Five years ago a devastating earthquake struck off the coast of Japan. As if the shockwaves weren’t bad enough, the tsunami that followed was devastating. In some places the wave reached a height of 133 feet, and in others, it travelled six miles inland. It wiped out nuclear power infrastructure, causing the three meltdowns at the Fukushima plant. In all, the earthquake and tsunami killed 16,000 people and damaged more than a million buildings.
When a lot of people think about tsunamis, they picture the sort of big wave that the only most foolhardy surfers seek out — a behemoth rising from the sea and breaking into a sharp crest, maybe with a tunnel. But tsunamis are very different in character from normal wind-blown ocean waves. They are in a way less visually dramatic, but at the same time dramatically more powerful and dangerous.
Regular waves have a relatively short wavelength — the distance from crest to crest. When they roll into shallow water, friction against the land causes the wave to slow down. As the wavelength decreases, the wave height increases correspondingly, resulting in a wave that becomes increasingly sharp and steep. In some cases, the wave becomes so sharp that it destabilizes and breaks forward, as the faster-moving water at the top of the crest overtakes slower parts of the wave below.
Tsunamis are caused by earthquakes or other events that suddenly displace a large quantity of water and therefore destabilize the equilibrium of the ocean. They typically have very long wavelengths — 100 miles or longer. Out in the ocean, they are almost imperceptible — you could float over one on a small boat and not notice. It could take ten minutes to ride from the bottom of the wave to the top and back down again.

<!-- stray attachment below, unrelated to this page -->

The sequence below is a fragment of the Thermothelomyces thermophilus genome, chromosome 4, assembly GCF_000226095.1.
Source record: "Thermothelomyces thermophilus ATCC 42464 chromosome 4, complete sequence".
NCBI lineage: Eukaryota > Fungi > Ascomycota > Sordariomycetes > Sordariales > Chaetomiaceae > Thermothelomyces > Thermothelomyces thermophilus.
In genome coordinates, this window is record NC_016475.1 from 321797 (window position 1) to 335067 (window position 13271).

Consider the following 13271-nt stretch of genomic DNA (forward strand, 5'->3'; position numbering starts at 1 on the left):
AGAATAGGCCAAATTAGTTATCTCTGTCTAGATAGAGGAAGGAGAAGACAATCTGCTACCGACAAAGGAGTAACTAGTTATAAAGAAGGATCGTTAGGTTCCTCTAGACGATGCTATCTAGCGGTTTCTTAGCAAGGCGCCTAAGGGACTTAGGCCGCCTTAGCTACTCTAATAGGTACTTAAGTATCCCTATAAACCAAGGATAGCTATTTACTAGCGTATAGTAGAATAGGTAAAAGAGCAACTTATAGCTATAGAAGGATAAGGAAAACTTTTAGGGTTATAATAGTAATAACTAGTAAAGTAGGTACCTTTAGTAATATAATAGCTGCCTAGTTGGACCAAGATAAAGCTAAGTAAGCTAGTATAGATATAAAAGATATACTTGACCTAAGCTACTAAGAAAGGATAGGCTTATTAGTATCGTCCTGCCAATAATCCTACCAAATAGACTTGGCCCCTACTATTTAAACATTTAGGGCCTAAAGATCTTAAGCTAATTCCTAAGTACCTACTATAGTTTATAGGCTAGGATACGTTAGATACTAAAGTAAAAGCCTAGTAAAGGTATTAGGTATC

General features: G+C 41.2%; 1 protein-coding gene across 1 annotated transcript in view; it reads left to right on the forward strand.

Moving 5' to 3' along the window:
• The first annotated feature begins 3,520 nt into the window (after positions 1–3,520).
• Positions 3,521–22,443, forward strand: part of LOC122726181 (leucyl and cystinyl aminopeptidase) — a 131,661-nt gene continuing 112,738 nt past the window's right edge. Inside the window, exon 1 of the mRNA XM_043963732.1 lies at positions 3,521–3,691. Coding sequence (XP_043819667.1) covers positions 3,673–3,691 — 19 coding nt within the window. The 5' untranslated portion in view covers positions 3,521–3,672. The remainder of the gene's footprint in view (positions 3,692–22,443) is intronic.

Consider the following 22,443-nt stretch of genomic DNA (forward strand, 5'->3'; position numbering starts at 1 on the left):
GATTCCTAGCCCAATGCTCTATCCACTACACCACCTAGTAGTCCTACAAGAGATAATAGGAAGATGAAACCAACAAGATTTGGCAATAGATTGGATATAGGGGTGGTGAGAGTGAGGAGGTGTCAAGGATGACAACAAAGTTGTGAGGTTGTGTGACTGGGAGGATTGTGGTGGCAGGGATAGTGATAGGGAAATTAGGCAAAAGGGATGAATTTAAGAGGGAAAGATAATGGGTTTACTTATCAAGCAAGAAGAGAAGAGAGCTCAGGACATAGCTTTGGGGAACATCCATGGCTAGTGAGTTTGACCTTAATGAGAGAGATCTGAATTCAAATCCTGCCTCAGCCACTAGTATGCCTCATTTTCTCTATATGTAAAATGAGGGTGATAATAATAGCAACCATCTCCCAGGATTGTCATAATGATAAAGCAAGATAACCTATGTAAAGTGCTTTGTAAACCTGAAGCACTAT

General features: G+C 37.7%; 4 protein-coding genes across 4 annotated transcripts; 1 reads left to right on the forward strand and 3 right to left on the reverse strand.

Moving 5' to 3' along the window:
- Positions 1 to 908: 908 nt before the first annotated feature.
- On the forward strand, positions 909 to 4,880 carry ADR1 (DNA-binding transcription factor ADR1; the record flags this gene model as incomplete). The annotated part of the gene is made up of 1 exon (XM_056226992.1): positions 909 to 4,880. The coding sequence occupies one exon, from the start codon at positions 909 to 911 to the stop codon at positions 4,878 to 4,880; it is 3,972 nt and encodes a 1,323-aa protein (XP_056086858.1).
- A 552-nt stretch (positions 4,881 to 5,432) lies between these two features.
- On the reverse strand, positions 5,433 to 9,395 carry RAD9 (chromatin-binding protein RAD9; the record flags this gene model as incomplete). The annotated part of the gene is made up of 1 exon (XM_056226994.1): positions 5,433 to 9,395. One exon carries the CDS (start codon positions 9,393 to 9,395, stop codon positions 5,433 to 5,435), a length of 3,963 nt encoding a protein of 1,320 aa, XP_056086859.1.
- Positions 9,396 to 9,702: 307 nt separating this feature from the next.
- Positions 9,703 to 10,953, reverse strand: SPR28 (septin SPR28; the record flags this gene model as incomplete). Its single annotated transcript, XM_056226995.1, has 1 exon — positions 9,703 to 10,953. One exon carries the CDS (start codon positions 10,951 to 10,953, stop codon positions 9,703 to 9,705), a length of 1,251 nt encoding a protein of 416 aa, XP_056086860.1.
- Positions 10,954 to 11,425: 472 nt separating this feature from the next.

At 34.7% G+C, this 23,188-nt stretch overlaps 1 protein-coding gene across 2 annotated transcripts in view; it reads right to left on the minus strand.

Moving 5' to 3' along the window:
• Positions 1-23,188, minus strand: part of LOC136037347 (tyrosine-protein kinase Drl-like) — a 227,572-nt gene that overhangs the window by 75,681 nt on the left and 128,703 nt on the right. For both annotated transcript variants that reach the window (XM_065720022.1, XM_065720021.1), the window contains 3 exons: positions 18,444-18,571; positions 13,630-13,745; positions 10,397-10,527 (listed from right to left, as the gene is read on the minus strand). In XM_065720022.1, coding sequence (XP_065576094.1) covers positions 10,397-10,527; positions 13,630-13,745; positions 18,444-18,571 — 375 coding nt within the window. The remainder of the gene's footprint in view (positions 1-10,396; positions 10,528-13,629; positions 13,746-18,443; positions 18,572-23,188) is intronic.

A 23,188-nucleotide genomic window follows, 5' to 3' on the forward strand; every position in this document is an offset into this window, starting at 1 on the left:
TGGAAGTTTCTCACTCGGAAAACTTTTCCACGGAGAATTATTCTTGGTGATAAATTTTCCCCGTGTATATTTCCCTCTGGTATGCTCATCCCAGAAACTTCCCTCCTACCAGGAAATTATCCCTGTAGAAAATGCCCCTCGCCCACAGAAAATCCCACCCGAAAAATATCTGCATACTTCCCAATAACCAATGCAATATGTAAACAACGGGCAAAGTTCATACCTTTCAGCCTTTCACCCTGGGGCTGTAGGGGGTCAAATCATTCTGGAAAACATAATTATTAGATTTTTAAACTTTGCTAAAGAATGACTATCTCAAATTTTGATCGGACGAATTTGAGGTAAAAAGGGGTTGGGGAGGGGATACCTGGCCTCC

But although the tsunami has a gradual slope, it is extremely powerful. Just imagine the amount of energy contained in a 100-mile-long wave traveling at a speed of 600 miles per hour across the ocean. When it strikes land, it appears not as a breaking wave but as a very quickly rising tide, coming in with the force of all that water behind it.
What a tsunami does when it makes landfall depends on the features of the coast it hits. If the wave can’t travel forward, it will go up. The highest tsunami ever recorded hit Lituya Bay, Alaska, in 1958. The narrow fjord and its steep mountain walls left nowhere for the water to go but up as the force of the tsunami kept pushing in from behind. The force of the wave took out trees 1,720 feet above sea level.
If a tsunami hits a relatively float shore, the wave will push inland rather than up. A tsunami can travel distances of 10 miles or more past the shoreline. And although the wavelength is long, tsunamis come in sets just like regular waves — just because one has come and gone doesn’t mean there isn’t a bigger one coming behind.
All this to say, if you’re near a coast and hear a tsunami warning, don’t look out to the ocean and expect to see a large wave cresting in the distance. You may see no wave at all. This doesn’t mean you are safe. Instead — turn, run, and get to the highest ground possible as quickly as possible. It may not look like much, but once a tsunami arrives it will destroy everything in its path.